Just how good are you in your ability to move in the transverse plane? One quick way to assess the overall quality and quantity of rotation available in your neck, middle back, hips and ankles is to stand with your feet comfortable close together with your arms down at your side and look forward. (Figure 1) Leading with the eyes, turn the head to look over the right shoulder.  No need to move into pain or try to stretch and push through to get more twist or turning. Your chin should align comfortably over the middle of your collar bone or clavicle. (Figure 2) Continue to turn to the right, allowing the both shoulders to move right.  From their original starting position, the shoulders should rotate about 50˚.  (Figure 3) This is a general indicator of thoracic spine mobility. As you continue to turn, the pelvis will shift to the right and rotate around to the right, about 50˚ from the original standing posture.  This is also a measure of right hip outward rotation and left hip inward rotation. (Figure 4) Finishing the turn, notice how easy it is to keep the knees fairly straight or does one knee bend more than the other? Can you sense the ankles rotating or is one heel lifting? Does the inside arch of the right foot lift and the inside arch of the left foot lower to the ground? (Figure 5). Repeat the same assessment on the other side. Can you do so without excessive effort or pain?  Do you hold your breath? Is there a lack of symmetry between the two sides?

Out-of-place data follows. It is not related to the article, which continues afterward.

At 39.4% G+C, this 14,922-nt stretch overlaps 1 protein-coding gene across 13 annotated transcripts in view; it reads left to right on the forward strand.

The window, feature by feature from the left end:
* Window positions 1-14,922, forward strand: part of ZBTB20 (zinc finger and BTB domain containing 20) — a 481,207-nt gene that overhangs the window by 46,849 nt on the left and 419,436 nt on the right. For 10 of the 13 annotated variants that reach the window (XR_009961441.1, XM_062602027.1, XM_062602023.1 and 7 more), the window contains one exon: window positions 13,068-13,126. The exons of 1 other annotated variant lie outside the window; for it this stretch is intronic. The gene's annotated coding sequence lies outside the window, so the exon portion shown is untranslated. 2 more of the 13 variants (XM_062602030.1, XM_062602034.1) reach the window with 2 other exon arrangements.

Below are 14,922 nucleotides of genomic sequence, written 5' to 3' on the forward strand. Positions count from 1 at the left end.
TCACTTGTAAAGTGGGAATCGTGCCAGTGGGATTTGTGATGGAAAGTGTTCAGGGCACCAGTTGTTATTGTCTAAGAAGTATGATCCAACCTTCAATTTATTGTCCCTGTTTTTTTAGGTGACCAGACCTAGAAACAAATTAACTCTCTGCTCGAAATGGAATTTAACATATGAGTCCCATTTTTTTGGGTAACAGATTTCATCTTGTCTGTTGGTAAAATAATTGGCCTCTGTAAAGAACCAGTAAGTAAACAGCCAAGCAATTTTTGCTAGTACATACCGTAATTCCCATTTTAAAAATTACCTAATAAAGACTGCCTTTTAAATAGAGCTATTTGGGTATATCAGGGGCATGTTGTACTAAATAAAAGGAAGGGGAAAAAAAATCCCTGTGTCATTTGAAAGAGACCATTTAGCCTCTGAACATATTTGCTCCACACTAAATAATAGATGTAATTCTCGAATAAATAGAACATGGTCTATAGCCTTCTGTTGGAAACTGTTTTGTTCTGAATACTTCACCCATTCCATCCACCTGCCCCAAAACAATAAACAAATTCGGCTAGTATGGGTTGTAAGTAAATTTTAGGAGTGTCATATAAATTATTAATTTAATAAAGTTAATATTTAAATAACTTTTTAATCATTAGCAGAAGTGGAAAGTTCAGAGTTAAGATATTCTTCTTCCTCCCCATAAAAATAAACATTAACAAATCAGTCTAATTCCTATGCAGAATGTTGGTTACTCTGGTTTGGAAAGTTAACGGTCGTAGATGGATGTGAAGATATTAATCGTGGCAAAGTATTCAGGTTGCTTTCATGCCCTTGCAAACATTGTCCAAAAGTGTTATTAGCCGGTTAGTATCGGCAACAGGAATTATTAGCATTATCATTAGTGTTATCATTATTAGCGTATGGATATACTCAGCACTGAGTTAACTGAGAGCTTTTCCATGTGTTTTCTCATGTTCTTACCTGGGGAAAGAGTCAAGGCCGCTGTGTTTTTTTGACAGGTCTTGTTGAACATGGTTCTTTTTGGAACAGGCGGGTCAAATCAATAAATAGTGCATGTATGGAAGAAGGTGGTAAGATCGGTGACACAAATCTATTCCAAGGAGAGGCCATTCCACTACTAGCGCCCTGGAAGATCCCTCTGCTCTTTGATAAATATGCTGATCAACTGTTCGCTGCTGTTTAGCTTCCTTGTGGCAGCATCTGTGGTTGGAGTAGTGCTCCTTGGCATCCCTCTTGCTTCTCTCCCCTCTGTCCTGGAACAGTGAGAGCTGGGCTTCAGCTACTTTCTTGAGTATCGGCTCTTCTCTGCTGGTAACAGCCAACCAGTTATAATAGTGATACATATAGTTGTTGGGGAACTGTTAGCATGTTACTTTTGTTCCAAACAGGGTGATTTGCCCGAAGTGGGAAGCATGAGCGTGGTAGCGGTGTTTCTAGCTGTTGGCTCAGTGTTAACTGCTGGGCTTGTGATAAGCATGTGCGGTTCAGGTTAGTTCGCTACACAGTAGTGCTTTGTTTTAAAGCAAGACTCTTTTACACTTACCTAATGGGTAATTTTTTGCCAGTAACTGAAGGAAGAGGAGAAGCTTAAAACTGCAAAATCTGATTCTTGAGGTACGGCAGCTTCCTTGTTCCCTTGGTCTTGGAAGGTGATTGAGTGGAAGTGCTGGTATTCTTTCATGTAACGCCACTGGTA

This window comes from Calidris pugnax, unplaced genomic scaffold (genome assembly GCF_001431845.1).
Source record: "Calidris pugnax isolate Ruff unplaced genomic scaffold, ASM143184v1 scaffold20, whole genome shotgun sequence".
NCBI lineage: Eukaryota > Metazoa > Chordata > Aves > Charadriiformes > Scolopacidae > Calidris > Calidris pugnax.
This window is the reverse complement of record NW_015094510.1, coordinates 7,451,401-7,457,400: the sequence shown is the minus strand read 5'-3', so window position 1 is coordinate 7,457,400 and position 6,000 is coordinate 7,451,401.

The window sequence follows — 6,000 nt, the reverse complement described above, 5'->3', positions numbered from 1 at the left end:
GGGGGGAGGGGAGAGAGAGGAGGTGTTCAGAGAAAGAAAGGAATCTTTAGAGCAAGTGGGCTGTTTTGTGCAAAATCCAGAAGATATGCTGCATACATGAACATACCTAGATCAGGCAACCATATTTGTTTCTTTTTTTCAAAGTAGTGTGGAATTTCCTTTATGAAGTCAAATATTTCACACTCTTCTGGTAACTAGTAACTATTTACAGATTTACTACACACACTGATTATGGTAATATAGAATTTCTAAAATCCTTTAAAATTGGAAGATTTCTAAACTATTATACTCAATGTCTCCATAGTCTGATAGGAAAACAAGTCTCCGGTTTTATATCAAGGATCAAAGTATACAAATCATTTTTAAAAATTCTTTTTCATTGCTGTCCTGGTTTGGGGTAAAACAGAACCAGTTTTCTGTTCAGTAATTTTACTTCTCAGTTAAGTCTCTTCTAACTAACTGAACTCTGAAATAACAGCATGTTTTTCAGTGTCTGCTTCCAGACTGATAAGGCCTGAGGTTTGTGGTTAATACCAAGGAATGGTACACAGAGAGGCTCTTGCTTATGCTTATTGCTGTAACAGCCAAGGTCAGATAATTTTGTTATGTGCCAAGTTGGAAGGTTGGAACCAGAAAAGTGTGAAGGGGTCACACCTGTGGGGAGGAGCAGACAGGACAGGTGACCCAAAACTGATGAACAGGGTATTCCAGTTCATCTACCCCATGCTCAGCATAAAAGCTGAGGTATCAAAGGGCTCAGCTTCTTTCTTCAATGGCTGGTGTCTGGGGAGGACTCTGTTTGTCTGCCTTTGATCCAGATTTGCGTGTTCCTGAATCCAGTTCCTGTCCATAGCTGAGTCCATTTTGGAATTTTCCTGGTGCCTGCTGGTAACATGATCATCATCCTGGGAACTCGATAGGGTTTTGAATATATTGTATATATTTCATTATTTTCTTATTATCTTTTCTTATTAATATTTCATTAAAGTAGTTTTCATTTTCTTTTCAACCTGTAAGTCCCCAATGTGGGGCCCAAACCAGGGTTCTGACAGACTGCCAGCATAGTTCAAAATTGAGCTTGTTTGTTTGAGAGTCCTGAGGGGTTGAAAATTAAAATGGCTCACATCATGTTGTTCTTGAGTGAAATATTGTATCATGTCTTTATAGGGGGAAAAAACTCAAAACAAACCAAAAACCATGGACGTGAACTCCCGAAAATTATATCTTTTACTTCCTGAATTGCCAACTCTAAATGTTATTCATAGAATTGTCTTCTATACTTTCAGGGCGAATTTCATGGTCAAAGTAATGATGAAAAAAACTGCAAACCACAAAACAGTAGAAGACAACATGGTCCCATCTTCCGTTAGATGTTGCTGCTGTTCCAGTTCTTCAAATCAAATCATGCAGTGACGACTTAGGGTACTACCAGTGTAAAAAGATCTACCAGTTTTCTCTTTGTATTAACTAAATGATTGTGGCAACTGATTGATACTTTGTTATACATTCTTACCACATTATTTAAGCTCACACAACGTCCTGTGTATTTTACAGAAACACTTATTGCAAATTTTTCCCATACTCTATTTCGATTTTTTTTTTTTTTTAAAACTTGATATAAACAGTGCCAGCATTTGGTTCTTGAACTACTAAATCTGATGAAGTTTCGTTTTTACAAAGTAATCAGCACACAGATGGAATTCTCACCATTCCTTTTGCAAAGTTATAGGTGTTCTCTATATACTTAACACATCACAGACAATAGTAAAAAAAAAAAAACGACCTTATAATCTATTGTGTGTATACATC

Some Body Parts Are Built for the Transverse Plane

The thoracic vertebrae are skeletally designed to move in all three planes of motion allowing us to rotate, bend forward, backward, and side to side. However, thoracic side bending at the vertebral level becomes limited because of the special connection the vertebrae share with the ribs.  However, this special connection promotes the ability for us to take a deep breath in and out.  This rib-thoracic spine connection allows the ribs to elevate and spin or rotate, making breathing easier throughout various activity levels.